RNZ on democracy rebuild

Axel was one of a few ECan candidates interviewed by Radio New Zealand. Their article, published on 28 August, covered our democracy rebuild policy. That’s our plan for the newly elected Council to oversee a full independent review of ECan as an organisation to ensure its democratic integrity is rebuilt.

It has been nearly a decade since the removal of full democracy at ECan. We consider it highly likely, if not inevitable, that the absence of standard democratic processes, structures, culture, checks and balances over such a long period of time may have resulted in the erosion of some key democratic foundations within ECan. We think that merely reinstating an elected Council is unlikely to redress the full range of ways in which a decade without democracy may have altered the fundamental democratic nature of the organisation.

Cameron Henderson is the odd one out in this article. Odd in the sense that he’s the only person interviewed who isn’t standing for election.

I was asked at a candidates’ meeting the other day that all the candidates were saying the “right things”, so how can voters possibly make up their mind? My suggestion to the audience was to look past what candidates say they will do in future, but judge them by past and present actions. Words are cheap but actions speak loudly. I, for one, have either used public transport or a bicycle as my main mode of transport for the last 30 years, with the mode choice preference depending on which city I lived in at any one time.

My answer to the reporter’s query was a bit more nuanced than that. Public transport governance absolutely needs to be reviewed as the current CCC (Christchurch City Council) / ECan split of responsibilities makes no sense whatsoever. That doesn’t mean that public transport should automatically go to CCC. In fact, of the numerous options that exist, I regard it as unlikely that CCC governance is the most sensible choice. CTOC (Christchurch Transport Operations Centre, jointly owned by ECan, NZTA and CCC) is an existing organisation whose scope could be extended to take on more functions. CTOC’s functions already extend into Selwyn and Waimakariri, so they are more likely a suitable organisation than CCC itself. But there are lots of other options worthy of consideration.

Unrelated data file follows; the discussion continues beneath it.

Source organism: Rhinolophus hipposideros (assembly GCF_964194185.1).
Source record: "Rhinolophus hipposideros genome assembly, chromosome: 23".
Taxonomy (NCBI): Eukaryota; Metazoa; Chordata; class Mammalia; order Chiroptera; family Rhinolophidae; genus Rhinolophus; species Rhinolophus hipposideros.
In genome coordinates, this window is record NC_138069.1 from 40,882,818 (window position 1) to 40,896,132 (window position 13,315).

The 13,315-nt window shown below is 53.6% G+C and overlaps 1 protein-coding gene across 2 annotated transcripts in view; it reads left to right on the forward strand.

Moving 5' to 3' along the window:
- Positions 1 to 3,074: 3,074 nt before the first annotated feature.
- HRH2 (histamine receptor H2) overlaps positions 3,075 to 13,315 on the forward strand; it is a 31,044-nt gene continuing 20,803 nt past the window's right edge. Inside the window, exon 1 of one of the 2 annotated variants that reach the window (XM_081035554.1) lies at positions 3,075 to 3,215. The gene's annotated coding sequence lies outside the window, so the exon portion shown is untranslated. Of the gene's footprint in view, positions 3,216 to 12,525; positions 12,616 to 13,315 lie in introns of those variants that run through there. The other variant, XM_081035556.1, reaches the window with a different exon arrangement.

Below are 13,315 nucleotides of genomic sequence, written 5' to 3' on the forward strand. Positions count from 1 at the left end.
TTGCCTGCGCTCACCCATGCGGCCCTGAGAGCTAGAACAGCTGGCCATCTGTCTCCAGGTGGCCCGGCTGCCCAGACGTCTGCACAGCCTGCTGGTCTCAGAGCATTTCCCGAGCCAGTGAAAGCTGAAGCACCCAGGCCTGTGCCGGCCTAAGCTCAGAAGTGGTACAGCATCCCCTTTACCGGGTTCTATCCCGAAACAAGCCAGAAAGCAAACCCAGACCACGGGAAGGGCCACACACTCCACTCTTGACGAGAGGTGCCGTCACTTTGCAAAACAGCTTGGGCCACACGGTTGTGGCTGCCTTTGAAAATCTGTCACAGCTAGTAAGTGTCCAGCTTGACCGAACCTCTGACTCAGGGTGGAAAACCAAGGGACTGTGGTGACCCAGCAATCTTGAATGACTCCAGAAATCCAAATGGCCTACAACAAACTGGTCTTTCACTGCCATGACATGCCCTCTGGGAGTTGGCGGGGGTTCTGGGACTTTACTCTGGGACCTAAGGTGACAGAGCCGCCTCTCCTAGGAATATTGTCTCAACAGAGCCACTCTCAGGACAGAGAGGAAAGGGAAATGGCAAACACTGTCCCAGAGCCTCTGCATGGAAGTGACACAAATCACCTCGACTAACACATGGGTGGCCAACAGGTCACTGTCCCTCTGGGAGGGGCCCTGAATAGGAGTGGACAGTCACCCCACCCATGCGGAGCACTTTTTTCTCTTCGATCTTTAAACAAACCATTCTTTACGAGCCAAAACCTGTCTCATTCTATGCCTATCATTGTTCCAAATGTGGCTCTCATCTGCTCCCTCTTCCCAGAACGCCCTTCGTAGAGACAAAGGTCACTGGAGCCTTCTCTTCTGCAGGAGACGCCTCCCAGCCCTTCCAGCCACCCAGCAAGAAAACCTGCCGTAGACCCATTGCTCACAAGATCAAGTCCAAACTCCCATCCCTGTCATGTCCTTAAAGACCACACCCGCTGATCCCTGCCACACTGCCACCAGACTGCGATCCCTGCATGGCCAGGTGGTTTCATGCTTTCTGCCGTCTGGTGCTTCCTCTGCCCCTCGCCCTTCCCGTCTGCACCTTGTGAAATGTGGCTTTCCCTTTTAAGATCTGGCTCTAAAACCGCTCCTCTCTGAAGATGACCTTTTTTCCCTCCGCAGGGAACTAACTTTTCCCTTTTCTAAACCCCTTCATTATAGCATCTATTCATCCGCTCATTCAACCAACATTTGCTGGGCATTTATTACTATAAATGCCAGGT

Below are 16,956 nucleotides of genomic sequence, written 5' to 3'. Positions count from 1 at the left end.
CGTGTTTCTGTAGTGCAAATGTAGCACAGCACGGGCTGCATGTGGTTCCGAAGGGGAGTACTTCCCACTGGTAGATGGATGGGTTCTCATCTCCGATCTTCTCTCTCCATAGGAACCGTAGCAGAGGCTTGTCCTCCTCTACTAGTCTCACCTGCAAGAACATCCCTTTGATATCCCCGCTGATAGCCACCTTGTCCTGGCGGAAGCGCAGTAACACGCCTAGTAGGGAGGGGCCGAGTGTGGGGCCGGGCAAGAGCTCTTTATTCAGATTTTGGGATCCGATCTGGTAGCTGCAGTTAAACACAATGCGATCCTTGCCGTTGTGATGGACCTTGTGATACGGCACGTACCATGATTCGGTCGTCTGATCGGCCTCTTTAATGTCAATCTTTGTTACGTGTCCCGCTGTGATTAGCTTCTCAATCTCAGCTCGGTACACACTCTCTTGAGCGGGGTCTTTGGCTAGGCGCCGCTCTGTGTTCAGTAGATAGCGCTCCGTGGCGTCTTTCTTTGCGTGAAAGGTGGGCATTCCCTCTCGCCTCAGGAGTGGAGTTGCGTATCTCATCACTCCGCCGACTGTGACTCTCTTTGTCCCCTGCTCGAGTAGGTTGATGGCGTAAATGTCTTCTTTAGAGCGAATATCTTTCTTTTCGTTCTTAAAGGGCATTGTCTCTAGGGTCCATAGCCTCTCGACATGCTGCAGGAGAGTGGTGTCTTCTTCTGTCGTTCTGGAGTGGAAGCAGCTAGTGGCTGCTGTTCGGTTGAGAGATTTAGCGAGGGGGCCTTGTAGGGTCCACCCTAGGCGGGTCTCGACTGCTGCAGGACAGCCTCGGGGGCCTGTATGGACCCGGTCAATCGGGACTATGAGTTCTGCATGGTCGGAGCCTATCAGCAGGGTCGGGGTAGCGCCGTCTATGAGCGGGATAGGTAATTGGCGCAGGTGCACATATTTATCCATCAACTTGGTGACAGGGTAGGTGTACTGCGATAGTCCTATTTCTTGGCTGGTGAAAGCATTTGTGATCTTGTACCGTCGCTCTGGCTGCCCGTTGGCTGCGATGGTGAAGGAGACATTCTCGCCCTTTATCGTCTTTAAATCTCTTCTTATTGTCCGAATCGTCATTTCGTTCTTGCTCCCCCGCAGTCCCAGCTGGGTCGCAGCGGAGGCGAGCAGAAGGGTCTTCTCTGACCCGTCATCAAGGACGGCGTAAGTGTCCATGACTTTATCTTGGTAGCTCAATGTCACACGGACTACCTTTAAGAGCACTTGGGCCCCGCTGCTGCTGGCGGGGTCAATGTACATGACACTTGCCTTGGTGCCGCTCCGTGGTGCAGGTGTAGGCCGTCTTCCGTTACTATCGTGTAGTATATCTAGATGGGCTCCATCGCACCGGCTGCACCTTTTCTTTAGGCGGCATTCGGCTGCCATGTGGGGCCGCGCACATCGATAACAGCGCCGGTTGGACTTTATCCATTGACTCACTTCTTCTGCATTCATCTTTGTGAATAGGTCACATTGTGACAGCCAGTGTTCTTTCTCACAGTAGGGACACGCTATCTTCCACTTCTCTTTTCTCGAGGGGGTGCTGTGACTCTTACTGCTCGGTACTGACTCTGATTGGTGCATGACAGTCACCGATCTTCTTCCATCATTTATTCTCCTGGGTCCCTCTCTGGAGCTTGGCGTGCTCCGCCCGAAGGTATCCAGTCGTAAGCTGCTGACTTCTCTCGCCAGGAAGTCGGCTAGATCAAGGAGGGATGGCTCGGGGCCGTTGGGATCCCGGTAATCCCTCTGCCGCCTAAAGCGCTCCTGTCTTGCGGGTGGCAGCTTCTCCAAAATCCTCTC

A nice, informative report on some regional council issues. Good work, Katie!

Katie Todd (left) interviewing Emma Twaddell (Innes ward community board candidate)

2 thoughts on “RNZ on democracy rebuild”

  1. You state it makes no sense for the split between Ecan and CCC for PT operation. The split is that Ecan operates the PT network and CCC is responsible for funding local infrastructure out of rates. This system is used around the country except in the areas where unitary authorities are in operation such as in Auckland. Auckland Transport is the only agency that is under a unitary authority that is actually improving public transport. In the other areas where unitary authorities are in operation, they are as weak as territorial councils.

    There isn’t any better system because there simply isn’t any magic money tree to provide the funding for the local infrastructure. If Ecan was responsible for the whole network it would have to be their ratepayers that would be funding the local infrastructure. That would be resisted as fiercely as CCC currently resists providing the funding. And CCC would still create problems over the use of the roads.

    Suggesting the Auckland model is the one to follow ignores the problem that Auckland Transport is an arms length CCO. It is not a democratically controlled organisation. And that is the main reason that it can get stuff done. If its board was directly elected it would favour motorways over public transport.

    I don’t see CTOC being able to achieve anything as the same bunfights will continue basically over the same issues: The territorial councils will continue to prioritise the majority users of roads, private motor vehicles, over public transport, because that is where they get their votes from. Local governance at the territorial level is so weak and corrupt it is practically impossible to overcome that.

    1. Interesting thoughts, Patrick. I know what you mean when you say “ignores the problem that Auckland Transport is an arms length CCO” and back in 2010 when it was set up, I wasn’t sure whether the model would work. But we now know that it does work and the term “problem” is maybe a tad unfair. It works because AT’s board delivers against its Statement of Intent (given to it by Auckland’s elected members) and that takes the squabbles out that usually paralyses city councillors in their bun fight over broken yellow lines and other operational issues that aren’t part of meaningful governance.

      It’s a big topic and maybe we should have an in-depth chat over a glass of beer. You’ve certainly got a good understanding of how it all works and I’d be keen to hear more of your thoughts.

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